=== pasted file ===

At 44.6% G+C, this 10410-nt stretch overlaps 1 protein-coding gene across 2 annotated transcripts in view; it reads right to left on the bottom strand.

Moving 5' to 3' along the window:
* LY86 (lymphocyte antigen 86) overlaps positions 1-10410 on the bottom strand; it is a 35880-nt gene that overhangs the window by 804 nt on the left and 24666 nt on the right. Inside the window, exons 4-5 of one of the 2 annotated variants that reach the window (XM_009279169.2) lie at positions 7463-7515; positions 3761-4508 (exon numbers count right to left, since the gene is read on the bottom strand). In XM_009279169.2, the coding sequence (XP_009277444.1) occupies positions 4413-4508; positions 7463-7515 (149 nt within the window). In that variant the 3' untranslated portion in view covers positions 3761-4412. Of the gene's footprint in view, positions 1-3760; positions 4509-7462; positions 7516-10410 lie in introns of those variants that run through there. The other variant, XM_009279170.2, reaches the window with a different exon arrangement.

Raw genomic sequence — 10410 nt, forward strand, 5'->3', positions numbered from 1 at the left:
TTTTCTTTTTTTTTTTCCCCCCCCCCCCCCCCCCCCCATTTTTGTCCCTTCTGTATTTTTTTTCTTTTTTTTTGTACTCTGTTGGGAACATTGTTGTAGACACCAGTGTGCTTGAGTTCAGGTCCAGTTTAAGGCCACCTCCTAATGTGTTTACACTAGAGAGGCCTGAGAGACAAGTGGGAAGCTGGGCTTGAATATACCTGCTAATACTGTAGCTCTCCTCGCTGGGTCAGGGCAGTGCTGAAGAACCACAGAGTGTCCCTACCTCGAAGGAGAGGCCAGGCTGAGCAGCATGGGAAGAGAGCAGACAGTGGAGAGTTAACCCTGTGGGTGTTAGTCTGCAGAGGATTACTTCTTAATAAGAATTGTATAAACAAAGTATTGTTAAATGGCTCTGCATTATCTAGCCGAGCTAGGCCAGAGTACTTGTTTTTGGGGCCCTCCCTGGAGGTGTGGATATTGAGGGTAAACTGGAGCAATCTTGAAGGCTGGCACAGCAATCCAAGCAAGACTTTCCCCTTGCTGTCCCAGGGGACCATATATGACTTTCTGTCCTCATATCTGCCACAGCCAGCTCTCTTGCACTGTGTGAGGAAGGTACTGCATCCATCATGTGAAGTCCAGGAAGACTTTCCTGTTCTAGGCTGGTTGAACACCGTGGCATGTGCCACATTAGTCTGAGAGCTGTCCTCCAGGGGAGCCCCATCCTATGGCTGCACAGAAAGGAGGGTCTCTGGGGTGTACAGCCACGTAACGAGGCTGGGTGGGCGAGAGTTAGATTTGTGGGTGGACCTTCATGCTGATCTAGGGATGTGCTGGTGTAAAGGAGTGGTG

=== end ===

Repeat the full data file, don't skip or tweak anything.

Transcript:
At 44.6% G+C, this 10410-nt stretch overlaps 1 protein-coding gene across 2 annotated transcripts in view; it reads right to left on the bottom strand.

Moving 5' to 3' along the window:
* LY86 (lymphocyte antigen 86) overlaps positions 1-10410 on the bottom strand; it is a 35880-nt gene that overhangs the window by 804 nt on the left and 24666 nt on the right. Inside the window, exons 4-5 of one of the 2 annotated variants that reach the window (XM_009279169.2) lie at positions 7463-7515; positions 3761-4508 (exon numbers count right to left, since the gene is read on the bottom strand). In XM_009279169.2, the coding sequence (XP_009277444.1) occupies positions 4413-4508; positions 7463-7515 (149 nt within the window). In that variant the 3' untranslated portion in view covers positions 3761-4412. Of the gene's footprint in view, positions 1-3760; positions 4509-7462; positions 7516-10410 lie in introns of those variants that run through there. The other variant, XM_009279170.2, reaches the window with a different exon arrangement.

Raw genomic sequence — 10410 nt, forward strand, 5'->3', positions numbered from 1 at the left:
TTTTCTTTTTTTTTTTCCCCCCCCCCCCCCCCCCCCCATTTTTGTCCCTTCTGTATTTTTTTTCTTTTTTTTTGTACTCTGTTGGGAACATTGTTGTAGACACCAGTGTGCTTGAGTTCAGGTCCAGTTTAAGGCCACCTCCTAATGTGTTTACACTAGAGAGGCCTGAGAGACAAGTGGGAAGCTGGGCTTGAATATACCTGCTAATACTGTAGCTCTCCTCGCTGGGTCAGGGCAGTGCTGAAGAACCACAGAGTGTCCCTACCTCGAAGGAGAGGCCAGGCTGAGCAGCATGGGAAGAGAGCAGACAGTGGAGAGTTAACCCTGTGGGTGTTAGTCTGCAGAGGATTACTTCTTAATAAGAATTGTATAAACAAAGTATTGTTAAATGGCTCTGCATTATCTAGCCGAGCTAGGCCAGAGTACTTGTTTTTGGGGCCCTCCCTGGAGGTGTGGATATTGAGGGTAAACTGGAGCAATCTTGAAGGCTGGCACAGCAATCCAAGCAAGACTTTCCCCTTGCTGTCCCAGGGGACCATATATGACTTTCTGTCCTCATATCTGCCACAGCCAGCTCTCTTGCACTGTGTGAGGAAGGTACTGCATCCATCATGTGAAGTCCAGGAAGACTTTCCTGTTCTAGGCTGGTTGAACACCGTGGCATGTGCCACATTAGTCTGAGAGCTGTCCTCCAGGGGAGCCCCATCCTATGGCTGCACAGAAAGGAGGGTCTCTGGGGTGTACAGCCACGTAACGAGGCTGGGTGGGCGAGAGTTAGATTTGTGGGTGGACCTTCATGCTGATCTAGGGATGTGCTGGTGTAAAGGAGTGGTG